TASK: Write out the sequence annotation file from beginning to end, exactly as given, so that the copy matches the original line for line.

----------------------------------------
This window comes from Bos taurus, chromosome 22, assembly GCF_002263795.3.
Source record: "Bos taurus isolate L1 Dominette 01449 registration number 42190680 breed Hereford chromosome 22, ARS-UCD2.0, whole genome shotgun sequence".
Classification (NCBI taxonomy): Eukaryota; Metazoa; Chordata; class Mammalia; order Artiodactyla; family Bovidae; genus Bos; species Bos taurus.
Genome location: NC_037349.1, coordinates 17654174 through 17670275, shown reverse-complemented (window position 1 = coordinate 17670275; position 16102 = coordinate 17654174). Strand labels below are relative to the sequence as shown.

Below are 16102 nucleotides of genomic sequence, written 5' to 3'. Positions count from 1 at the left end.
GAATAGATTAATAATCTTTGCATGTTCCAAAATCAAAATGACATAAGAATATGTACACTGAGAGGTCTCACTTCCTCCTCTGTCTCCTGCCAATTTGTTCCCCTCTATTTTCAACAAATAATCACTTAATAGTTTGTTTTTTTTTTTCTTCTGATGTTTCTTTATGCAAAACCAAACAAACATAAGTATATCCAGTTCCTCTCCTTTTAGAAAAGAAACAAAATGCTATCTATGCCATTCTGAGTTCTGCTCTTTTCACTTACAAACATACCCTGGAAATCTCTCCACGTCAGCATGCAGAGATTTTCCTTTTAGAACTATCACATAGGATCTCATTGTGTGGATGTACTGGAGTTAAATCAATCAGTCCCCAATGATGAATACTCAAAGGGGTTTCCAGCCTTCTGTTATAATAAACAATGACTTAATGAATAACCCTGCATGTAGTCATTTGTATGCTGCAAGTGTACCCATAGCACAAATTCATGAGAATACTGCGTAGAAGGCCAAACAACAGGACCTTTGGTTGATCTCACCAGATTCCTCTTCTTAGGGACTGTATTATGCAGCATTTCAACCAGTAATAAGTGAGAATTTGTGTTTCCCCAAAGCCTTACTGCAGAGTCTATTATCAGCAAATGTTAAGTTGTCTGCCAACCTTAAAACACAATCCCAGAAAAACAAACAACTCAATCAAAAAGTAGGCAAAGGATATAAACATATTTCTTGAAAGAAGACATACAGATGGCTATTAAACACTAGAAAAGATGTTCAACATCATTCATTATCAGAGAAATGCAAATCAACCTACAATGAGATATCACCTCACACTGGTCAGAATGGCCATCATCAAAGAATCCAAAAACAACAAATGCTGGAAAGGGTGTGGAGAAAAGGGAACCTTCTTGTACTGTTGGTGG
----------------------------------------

This window comes from Bos taurus, chromosome 22, assembly GCF_002263795.3.
Source record: "Bos taurus isolate L1 Dominette 01449 registration number 42190680 breed Hereford chromosome 22, ARS-UCD2.0, whole genome shotgun sequence".
Classification (NCBI taxonomy): Eukaryota; Metazoa; Chordata; class Mammalia; order Artiodactyla; family Bovidae; genus Bos; species Bos taurus.
Genome location: NC_037349.1, coordinates 17654174 through 17670275, shown reverse-complemented (window position 1 = coordinate 17670275; position 16102 = coordinate 17654174). Strand labels below are relative to the sequence as shown.

Below are 16102 nucleotides of genomic sequence, written 5' to 3'. Positions count from 1 at the left end.
GAATAGATTAATAATCTTTGCATGTTCCAAAATCAAAATGACATAAGAATATGTACACTGAGAGGTCTCACTTCCTCCTCTGTCTCCTGCCAATTTGTTCCCCTCTATTTTCAACAAATAATCACTTAATAGTTTGTTTTTTTTTTTCTTCTGATGTTTCTTTATGCAAAACCAAACAAACATAAGTATATCCAGTTCCTCTCCTTTTAGAAAAGAAACAAAATGCTATCTATGCCATTCTGAGTTCTGCTCTTTTCACTTACAAACATACCCTGGAAATCTCTCCACGTCAGCATGCAGAGATTTTCCTTTTAGAACTATCACATAGGATCTCATTGTGTGGATGTACTGGAGTTAAATCAATCAGTCCCCAATGATGAATACTCAAAGGGGTTTCCAGCCTTCTGTTATAATAAACAATGACTTAATGAATAACCCTGCATGTAGTCATTTGTATGCTGCAAGTGTACCCATAGCACAAATTCATGAGAATACTGCGTAGAAGGCCAAACAACAGGACCTTTGGTTGATCTCACCAGATTCCTCTTCTTAGGGACTGTATTATGCAGCATTTCAACCAGTAATAAGTGAGAATTTGTGTTTCCCCAAAGCCTTACTGCAGAGTCTATTATCAGCAAATGTTAAGTTGTCTGCCAACCTTAAAACACAATCCCAGAAAAACAAACAACTCAATCAAAAAGTAGGCAAAGGATATAAACATATTTCTTGAAAGAAGACATACAGATGGCTATTAAACACTAGAAAAGATGTTCAACATCATTCATTATCAGAGAAATGCAAATCAACCTACAATGAGATATCACCTCACACTGGTCAGAATGGCCATCATCAAAGAATCCAAAAACAACAAATGCTGGAAAGGGTGTGGAGAAAAGGGAACCTTCTTGTACTGTTGGTGG